Best sledgehammer around

The High Window by Raymond Chandler The "HighWindow" begins one hot day in Pasadena, when "everythingthat grew was perfectly still in the breathless air they get overthere on what they call a nice cool day." If we don't know we arein a Philip Marlowe novel yet, we do as soon as we meet his newclient--a wealthy, obese widow named Mrs. Murdock. From theovergrown, dimly-lit sun room where she holds court, she gives Marlowehis latest p.i. assignment. He's to find a rare coin, the BrasherDoubloon, that was stolen from her possession. He's also to find herdaughter-in-law, a former nightclub singer named Linda Conquest, whodisappeared at the same time as the coin. "A charming girl--andtough as an oak board," Mrs. Murdock tells him, through sips ofher port. Marlowe's search for the pair leads to a tale more denseand tangled than the thick foliage of his client's sun porch. Hequickly finds himself enmeshed with a rich gambler and hisphilandering, showgirl wife; a thug with a frozen eye; and a morticianwho delves into politics. Marlowe also has to contend with the policeand a man in a sand-colored coupé who keeps tailing him. Then thereare the corpses that keep piling up in his path. There's also hisclient, who has her own share of tightly-bound secrets. Anear-invalid who spends her days lying on a reed chaise lounge,Mrs. Murdock still holds an iron grip on her effeminate son and thefragile woman who works as her secretary. The plot is fast-pacedand engrossing, but the real power of the novel lies in the snappydialogue and beautifully conveyed atmosphere. Chandler's style hasbeen copied endlessly by other writers over the past fifty years, butno one can touch him. Marlowe's is a world filled with hard-eyedFilipinos answering doors, nightclubs named the Tigertail Bar, andwomen who are "all cigarettes and arched eyebrows and go-to-hellexpressions." Even his butterflies take off heavily and staggeraway "through the motionless hot scented air." As withthe other Marlowe novels, there's the usual gratuitous wisecracksexchanged with minor characters--the sourpuss maid; the streetwisechauffeur; the old, watery-eyed elevator operator who breathed hard,"as if he was carrying the elevator on his back." Despite hiscynical words, Marlowe holds a special place in his heart for thelosers in the world. He sends cash to a pitiful handwriting expertand takes an inept detective under his wing. "The shop-soiledGalahad," an associate calls him. For the rest of thecharacters, however, he has nothing but contempt. A tough man in atough world, Marlowe doesn't hide his true feelings under a bushel.He describes the gambler's wife: "From thirty feet away shelooked like a lot of class. From ten feet away she looked likesomething made up to be seen from thirty feet away." Hisinstructions to the portly Mrs. Murdock: "Tell her to jump in thelake...Tell her to jump in two lakes, if one won't hold her." Chandler's master stroke as a writer is hyperbole. Even his sile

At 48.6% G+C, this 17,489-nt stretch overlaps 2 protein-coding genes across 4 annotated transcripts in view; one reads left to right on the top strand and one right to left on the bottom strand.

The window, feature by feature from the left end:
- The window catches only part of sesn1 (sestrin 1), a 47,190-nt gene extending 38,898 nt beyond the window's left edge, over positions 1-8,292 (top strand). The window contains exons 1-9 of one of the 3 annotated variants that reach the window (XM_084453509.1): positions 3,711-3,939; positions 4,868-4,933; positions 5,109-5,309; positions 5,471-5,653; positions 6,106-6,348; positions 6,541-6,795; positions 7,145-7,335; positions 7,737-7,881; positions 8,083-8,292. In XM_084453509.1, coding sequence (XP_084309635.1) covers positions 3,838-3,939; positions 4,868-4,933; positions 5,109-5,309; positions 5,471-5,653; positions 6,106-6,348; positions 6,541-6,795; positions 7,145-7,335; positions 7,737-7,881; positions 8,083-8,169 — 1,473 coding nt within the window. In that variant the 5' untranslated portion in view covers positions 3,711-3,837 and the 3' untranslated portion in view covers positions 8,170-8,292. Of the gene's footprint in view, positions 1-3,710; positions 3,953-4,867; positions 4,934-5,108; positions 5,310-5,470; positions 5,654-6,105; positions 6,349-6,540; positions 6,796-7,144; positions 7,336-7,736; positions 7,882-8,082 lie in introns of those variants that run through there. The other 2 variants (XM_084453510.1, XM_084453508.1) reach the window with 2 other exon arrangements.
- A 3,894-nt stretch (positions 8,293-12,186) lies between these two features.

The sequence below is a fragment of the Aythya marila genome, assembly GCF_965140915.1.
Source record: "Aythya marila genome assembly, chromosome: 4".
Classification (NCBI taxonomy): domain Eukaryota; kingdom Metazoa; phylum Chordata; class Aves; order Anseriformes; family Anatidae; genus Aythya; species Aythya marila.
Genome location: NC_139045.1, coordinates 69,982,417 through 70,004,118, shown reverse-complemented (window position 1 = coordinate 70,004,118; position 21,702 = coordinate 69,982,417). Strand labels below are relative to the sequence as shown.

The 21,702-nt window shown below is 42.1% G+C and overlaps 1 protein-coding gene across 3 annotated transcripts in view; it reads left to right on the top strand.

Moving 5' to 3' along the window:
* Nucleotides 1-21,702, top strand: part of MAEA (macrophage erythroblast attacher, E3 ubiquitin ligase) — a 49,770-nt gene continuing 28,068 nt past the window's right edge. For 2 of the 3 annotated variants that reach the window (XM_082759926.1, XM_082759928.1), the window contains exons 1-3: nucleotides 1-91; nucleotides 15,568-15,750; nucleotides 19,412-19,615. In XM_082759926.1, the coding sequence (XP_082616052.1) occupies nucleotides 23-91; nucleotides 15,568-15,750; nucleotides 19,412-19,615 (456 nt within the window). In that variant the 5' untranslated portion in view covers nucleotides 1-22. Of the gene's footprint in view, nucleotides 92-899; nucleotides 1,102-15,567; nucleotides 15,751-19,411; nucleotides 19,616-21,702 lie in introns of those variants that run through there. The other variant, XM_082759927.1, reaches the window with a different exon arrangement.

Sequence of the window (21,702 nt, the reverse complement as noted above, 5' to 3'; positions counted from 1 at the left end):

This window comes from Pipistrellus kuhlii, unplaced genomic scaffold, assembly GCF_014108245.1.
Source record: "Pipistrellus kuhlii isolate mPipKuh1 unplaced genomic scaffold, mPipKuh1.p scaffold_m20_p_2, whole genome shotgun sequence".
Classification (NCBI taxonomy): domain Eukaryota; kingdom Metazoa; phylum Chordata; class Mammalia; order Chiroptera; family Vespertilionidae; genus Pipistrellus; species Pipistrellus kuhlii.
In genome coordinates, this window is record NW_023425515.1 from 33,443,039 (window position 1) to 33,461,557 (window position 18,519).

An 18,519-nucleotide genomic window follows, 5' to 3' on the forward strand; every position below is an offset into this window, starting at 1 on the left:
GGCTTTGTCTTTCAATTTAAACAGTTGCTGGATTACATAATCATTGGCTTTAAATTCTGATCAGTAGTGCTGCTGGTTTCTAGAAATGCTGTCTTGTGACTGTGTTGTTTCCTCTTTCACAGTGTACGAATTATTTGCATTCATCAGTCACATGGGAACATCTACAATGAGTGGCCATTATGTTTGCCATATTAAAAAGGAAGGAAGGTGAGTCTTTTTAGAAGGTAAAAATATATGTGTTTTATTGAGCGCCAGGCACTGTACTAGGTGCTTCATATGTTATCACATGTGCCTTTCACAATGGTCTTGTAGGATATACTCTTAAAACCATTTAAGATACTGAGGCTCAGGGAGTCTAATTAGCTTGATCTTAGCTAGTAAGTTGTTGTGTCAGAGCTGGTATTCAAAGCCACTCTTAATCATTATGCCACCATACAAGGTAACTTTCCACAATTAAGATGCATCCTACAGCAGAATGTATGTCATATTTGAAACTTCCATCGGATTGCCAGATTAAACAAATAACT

Another gem from the number one in noir.

After jumping into the mystery-genre spotlight at the age of 51 with his classic first novel THE BIG SLEEP, Raymond Chandler went on to write six other novels which received considerably less acclaim than they deserved. THE HIGH WINDOW, published in 1942, sees Philip Marlowe, perhaps the most hard-boiled of all classic hard-boiled detectives, searching for a stolen rare coin and once again involved in the sordid affairs of the Los Angeles underworld, dealing with wealthy widows, tall blondes, showgirls, cops, and hitmen, and handling each in turn with the panache that only Marlowe could. Exquisitely plotted and written, THE HIGH WINDOW, like the rest of the Chandler library, is noir and the hard-boiled detective novel at its finest.